"Deep crimson red with purple hues. Entwines hints of vanilla, plum, currants and cherry. Fresh and bright, a delicate palate to start showing freshness and bright sweet fruit, red-berries, plum and lifted floral notes. The tightly woven palate has fine grained gravely tannins, slight mocha and savoury earthy notes. The palate is flavoursome and persistent. A very refined, beautifully balanced and effortlessly elegant wine with the structure and fruit intensity to richly reward further cellaring."
Buried deep in the heart of Western Australia’s most isolated wine region, Frankland Estate is as much apart of its natural landscape as it is a winery.
Located 250km east of Margaret River and inland from the wild and picturesque Great Southern coastline, we take our role as custodians of our land very seriously. We have invested a lot of time and energy into minimising our impact on the ecological balance of the region, nuturing the micro-biology of our soils and supporting causes to improve the health and future prosperity of our local fauna and flora.
Today Frankland Estate is a tight-knit family affair. Our children Elizabeth and Hunter and their small families live on the property and we all work together with a small, yet hardworking and enthusiastic team to produce distinctive and flavoursome wines.
Before founding the estate in 1988, we embarked on a tour of French vineyards, and worked two vintages at Bordeaux’s renowned Chateau Senejac, in the Haut-Medoc region. Armed with a wealth of knowledge from our French experience and a shared passion for wine, we decided to diversify our farming interests from wool growing to wine by establishing vineyards on Isolation Ridge, a very special location on our property, which has shown all the hallmarks of a great vineyard we came to know through our travels and our viticultural studies.
Our appreciation for the environment in which we work ensures our wines and our vineyards continue to grow with our land in accordance to the cycles of nature.
This approach includes organic viticulture, carefully nurturing the health of the soils in our vineyard, and only taking from our land as much as can be later replaced by natural processes. Our passion for sustainable farming was recognised in 2009, when we were awarded on organic certification.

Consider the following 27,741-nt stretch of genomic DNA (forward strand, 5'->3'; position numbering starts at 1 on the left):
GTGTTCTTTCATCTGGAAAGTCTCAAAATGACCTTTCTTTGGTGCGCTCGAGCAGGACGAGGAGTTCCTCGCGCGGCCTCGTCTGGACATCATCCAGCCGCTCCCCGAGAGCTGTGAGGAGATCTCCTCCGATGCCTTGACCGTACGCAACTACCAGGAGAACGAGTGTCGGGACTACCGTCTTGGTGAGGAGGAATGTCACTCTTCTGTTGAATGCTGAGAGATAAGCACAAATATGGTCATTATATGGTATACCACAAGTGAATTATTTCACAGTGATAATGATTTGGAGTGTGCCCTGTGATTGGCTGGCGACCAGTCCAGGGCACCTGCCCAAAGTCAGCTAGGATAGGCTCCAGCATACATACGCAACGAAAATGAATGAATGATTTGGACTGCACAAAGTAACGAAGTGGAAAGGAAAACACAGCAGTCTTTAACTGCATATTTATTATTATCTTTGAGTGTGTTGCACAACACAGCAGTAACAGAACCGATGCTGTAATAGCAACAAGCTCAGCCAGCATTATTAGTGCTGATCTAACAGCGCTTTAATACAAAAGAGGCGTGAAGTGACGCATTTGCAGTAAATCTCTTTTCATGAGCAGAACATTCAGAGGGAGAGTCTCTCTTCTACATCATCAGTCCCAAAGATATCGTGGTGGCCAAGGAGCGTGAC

"Our appreciation for the environment in which we work ensures our wines and our vineyards continue to grow with our land in accordance to the cycles of nature."
Our commitment to sustainable farming is what informs our winemaking practices. We have learned many hard-lessons and honed our skills over 29 vintages on our home vineyards. The consistency of depth, complexity and intensity of flavour in our wines has reinforced our belief in this approach, and amplified our respect for our extraordinary natural environment.
The Frankland River region in South Western Australia is a truly magical part of our state and nation, and it holds a very special place in our hearts. We are extremely proud of how we work in harmony with our environment and the natural elements, to create exceptional wines which express our remarkable sense of place.
The best place to start when you are pairing food and wine is to think about the structural elements of both the food and wines. These elements are: sweetness, acidity, bitterness, umami, chilli heat and fat.
We have listed these elements in foods and how you can add wines with similar or contrasting elements to help create harmony in your matches.